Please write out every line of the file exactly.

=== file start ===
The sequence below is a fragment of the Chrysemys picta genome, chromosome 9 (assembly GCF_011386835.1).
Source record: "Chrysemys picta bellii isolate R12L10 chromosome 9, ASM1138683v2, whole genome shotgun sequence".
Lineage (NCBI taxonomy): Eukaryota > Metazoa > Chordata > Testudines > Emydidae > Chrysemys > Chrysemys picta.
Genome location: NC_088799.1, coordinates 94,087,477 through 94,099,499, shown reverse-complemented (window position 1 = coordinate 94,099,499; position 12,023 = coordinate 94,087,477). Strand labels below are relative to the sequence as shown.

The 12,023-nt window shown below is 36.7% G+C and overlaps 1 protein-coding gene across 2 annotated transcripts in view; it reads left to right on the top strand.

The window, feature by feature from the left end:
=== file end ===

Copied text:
The sequence below is a fragment of the Chrysemys picta genome, chromosome 9 (assembly GCF_011386835.1).
Source record: "Chrysemys picta bellii isolate R12L10 chromosome 9, ASM1138683v2, whole genome shotgun sequence".
Lineage (NCBI taxonomy): Eukaryota > Metazoa > Chordata > Testudines > Emydidae > Chrysemys > Chrysemys picta.
Genome location: NC_088799.1, coordinates 94,087,477 through 94,099,499, shown reverse-complemented (window position 1 = coordinate 94,099,499; position 12,023 = coordinate 94,087,477). Strand labels below are relative to the sequence as shown.

The 12,023-nt window shown below is 36.7% G+C and overlaps 1 protein-coding gene across 2 annotated transcripts in view; it reads left to right on the top strand.

The window, feature by feature from the left end: